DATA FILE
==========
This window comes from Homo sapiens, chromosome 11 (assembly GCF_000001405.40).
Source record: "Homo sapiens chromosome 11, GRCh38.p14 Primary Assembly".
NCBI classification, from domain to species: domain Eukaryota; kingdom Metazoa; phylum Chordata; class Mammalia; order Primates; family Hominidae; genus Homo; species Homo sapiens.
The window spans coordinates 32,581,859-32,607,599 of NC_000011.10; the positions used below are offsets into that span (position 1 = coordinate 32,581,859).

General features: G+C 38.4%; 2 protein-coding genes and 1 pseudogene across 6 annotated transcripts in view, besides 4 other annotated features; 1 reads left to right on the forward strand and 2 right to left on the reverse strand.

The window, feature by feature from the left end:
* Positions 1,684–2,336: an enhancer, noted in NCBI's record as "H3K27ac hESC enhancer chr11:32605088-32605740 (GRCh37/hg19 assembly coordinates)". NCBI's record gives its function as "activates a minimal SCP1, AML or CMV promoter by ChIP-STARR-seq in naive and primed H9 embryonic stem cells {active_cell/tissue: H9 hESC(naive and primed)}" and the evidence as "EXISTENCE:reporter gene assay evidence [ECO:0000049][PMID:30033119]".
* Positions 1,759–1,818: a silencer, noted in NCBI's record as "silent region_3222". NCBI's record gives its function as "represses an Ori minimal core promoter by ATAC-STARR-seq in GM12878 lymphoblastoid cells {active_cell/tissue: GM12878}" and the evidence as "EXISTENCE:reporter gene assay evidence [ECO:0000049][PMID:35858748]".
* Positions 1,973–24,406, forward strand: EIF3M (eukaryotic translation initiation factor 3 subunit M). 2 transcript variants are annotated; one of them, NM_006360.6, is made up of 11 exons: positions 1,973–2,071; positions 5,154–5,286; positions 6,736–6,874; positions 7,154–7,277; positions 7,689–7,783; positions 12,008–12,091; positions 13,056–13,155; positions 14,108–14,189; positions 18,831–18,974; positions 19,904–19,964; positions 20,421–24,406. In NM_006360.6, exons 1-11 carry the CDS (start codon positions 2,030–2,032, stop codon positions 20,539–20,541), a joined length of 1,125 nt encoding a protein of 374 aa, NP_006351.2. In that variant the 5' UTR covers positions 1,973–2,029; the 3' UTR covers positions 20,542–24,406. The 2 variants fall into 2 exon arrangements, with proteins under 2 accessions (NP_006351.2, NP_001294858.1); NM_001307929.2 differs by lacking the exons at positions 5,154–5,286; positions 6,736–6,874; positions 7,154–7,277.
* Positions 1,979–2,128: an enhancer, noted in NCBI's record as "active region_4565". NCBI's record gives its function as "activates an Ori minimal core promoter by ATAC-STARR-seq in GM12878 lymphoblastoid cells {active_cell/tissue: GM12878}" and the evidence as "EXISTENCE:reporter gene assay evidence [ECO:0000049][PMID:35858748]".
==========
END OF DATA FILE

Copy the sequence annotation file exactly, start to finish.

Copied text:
This window comes from Homo sapiens, chromosome 11 (assembly GCF_000001405.40).
Source record: "Homo sapiens chromosome 11, GRCh38.p14 Primary Assembly".
NCBI classification, from domain to species: domain Eukaryota; kingdom Metazoa; phylum Chordata; class Mammalia; order Primates; family Hominidae; genus Homo; species Homo sapiens.
The window spans coordinates 32,581,859-32,607,599 of NC_000011.10; the positions used below are offsets into that span (position 1 = coordinate 32,581,859).

General features: G+C 38.4%; 2 protein-coding genes and 1 pseudogene across 6 annotated transcripts in view, besides 4 other annotated features; 1 reads left to right on the forward strand and 2 right to left on the reverse strand.

The window, feature by feature from the left end:
* Positions 1,684–2,336: an enhancer, noted in NCBI's record as "H3K27ac hESC enhancer chr11:32605088-32605740 (GRCh37/hg19 assembly coordinates)". NCBI's record gives its function as "activates a minimal SCP1, AML or CMV promoter by ChIP-STARR-seq in naive and primed H9 embryonic stem cells {active_cell/tissue: H9 hESC(naive and primed)}" and the evidence as "EXISTENCE:reporter gene assay evidence [ECO:0000049][PMID:30033119]".
* Positions 1,759–1,818: a silencer, noted in NCBI's record as "silent region_3222". NCBI's record gives its function as "represses an Ori minimal core promoter by ATAC-STARR-seq in GM12878 lymphoblastoid cells {active_cell/tissue: GM12878}" and the evidence as "EXISTENCE:reporter gene assay evidence [ECO:0000049][PMID:35858748]".
* Positions 1,973–24,406, forward strand: EIF3M (eukaryotic translation initiation factor 3 subunit M). 2 transcript variants are annotated; one of them, NM_006360.6, is made up of 11 exons: positions 1,973–2,071; positions 5,154–5,286; positions 6,736–6,874; positions 7,154–7,277; positions 7,689–7,783; positions 12,008–12,091; positions 13,056–13,155; positions 14,108–14,189; positions 18,831–18,974; positions 19,904–19,964; positions 20,421–24,406. In NM_006360.6, exons 1-11 carry the CDS (start codon positions 2,030–2,032, stop codon positions 20,539–20,541), a joined length of 1,125 nt encoding a protein of 374 aa, NP_006351.2. In that variant the 5' UTR covers positions 1,973–2,029; the 3' UTR covers positions 20,542–24,406. The 2 variants fall into 2 exon arrangements, with proteins under 2 accessions (NP_006351.2, NP_001294858.1); NM_001307929.2 differs by lacking the exons at positions 5,154–5,286; positions 6,736–6,874; positions 7,154–7,277.
* Positions 1,979–2,128: an enhancer, noted in NCBI's record as "active region_4565". NCBI's record gives its function as "activates an Ori minimal core promoter by ATAC-STARR-seq in GM12878 lymphoblastoid cells {active_cell/tissue: GM12878}" and the evidence as "EXISTENCE:reporter gene assay evidence [ECO:0000049][PMID:35858748]".